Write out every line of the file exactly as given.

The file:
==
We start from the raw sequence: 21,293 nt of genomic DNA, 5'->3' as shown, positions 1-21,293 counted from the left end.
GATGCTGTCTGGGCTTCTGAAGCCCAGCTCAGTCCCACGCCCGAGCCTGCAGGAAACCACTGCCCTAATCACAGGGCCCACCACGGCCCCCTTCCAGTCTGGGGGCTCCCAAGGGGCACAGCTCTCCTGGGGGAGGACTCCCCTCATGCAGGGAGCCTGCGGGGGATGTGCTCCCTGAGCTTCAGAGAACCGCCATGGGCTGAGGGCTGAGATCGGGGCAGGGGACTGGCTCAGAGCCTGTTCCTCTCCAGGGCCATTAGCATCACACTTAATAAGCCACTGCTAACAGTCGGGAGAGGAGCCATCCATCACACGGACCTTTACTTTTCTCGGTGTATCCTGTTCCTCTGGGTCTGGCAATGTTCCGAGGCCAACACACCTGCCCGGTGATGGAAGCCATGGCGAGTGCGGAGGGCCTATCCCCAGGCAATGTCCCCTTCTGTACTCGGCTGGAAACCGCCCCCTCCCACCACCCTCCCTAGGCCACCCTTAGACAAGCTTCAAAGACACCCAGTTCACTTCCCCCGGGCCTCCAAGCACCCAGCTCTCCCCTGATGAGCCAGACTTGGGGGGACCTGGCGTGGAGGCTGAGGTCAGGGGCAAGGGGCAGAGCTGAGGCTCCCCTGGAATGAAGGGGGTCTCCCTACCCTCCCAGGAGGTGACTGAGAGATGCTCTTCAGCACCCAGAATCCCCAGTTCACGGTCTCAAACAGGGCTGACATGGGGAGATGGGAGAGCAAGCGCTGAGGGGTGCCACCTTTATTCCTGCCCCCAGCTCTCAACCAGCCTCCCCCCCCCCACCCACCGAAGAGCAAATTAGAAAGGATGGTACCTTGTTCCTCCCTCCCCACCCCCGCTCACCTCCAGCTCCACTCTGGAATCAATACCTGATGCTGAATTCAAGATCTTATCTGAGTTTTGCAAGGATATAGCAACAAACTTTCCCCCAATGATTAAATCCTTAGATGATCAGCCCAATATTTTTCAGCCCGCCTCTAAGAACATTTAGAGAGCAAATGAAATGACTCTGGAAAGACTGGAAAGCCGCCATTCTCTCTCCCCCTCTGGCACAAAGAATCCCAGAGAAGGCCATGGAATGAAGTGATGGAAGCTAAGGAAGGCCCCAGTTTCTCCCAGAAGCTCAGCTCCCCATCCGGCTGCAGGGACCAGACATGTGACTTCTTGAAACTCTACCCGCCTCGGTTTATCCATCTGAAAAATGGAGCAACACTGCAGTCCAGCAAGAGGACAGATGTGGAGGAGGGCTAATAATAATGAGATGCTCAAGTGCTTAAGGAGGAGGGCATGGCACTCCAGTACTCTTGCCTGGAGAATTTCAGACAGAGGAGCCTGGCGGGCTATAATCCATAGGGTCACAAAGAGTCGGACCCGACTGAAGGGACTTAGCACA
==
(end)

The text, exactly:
We start from the raw sequence: 21,293 nt of genomic DNA, 5'->3' as shown, positions 1-21,293 counted from the left end.
GATGCTGTCTGGGCTTCTGAAGCCCAGCTCAGTCCCACGCCCGAGCCTGCAGGAAACCACTGCCCTAATCACAGGGCCCACCACGGCCCCCTTCCAGTCTGGGGGCTCCCAAGGGGCACAGCTCTCCTGGGGGAGGACTCCCCTCATGCAGGGAGCCTGCGGGGGATGTGCTCCCTGAGCTTCAGAGAACCGCCATGGGCTGAGGGCTGAGATCGGGGCAGGGGACTGGCTCAGAGCCTGTTCCTCTCCAGGGCCATTAGCATCACACTTAATAAGCCACTGCTAACAGTCGGGAGAGGAGCCATCCATCACACGGACCTTTACTTTTCTCGGTGTATCCTGTTCCTCTGGGTCTGGCAATGTTCCGAGGCCAACACACCTGCCCGGTGATGGAAGCCATGGCGAGTGCGGAGGGCCTATCCCCAGGCAATGTCCCCTTCTGTACTCGGCTGGAAACCGCCCCCTCCCACCACCCTCCCTAGGCCACCCTTAGACAAGCTTCAAAGACACCCAGTTCACTTCCCCCGGGCCTCCAAGCACCCAGCTCTCCCCTGATGAGCCAGACTTGGGGGGACCTGGCGTGGAGGCTGAGGTCAGGGGCAAGGGGCAGAGCTGAGGCTCCCCTGGAATGAAGGGGGTCTCCCTACCCTCCCAGGAGGTGACTGAGAGATGCTCTTCAGCACCCAGAATCCCCAGTTCACGGTCTCAAACAGGGCTGACATGGGGAGATGGGAGAGCAAGCGCTGAGGGGTGCCACCTTTATTCCTGCCCCCAGCTCTCAACCAGCCTCCCCCCCCCCACCCACCGAAGAGCAAATTAGAAAGGATGGTACCTTGTTCCTCCCTCCCCACCCCCGCTCACCTCCAGCTCCACTCTGGAATCAATACCTGATGCTGAATTCAAGATCTTATCTGAGTTTTGCAAGGATATAGCAACAAACTTTCCCCCAATGATTAAATCCTTAGATGATCAGCCCAATATTTTTCAGCCCGCCTCTAAGAACATTTAGAGAGCAAATGAAATGACTCTGGAAAGACTGGAAAGCCGCCATTCTCTCTCCCCCTCTGGCACAAAGAATCCCAGAGAAGGCCATGGAATGAAGTGATGGAAGCTAAGGAAGGCCCCAGTTTCTCCCAGAAGCTCAGCTCCCCATCCGGCTGCAGGGACCAGACATGTGACTTCTTGAAACTCTACCCGCCTCGGTTTATCCATCTGAAAAATGGAGCAACACTGCAGTCCAGCAAGAGGACAGATGTGGAGGAGGGCTAATAATAATGAGATGCTCAAGTGCTTAAGGAGGAGGGCATGGCACTCCAGTACTCTTGCCTGGAGAATTTCAGACAGAGGAGCCTGGCGGGCTATAATCCATAGGGTCACAAAGAGTCGGACCCGACTGAAGGGACTTAGCACA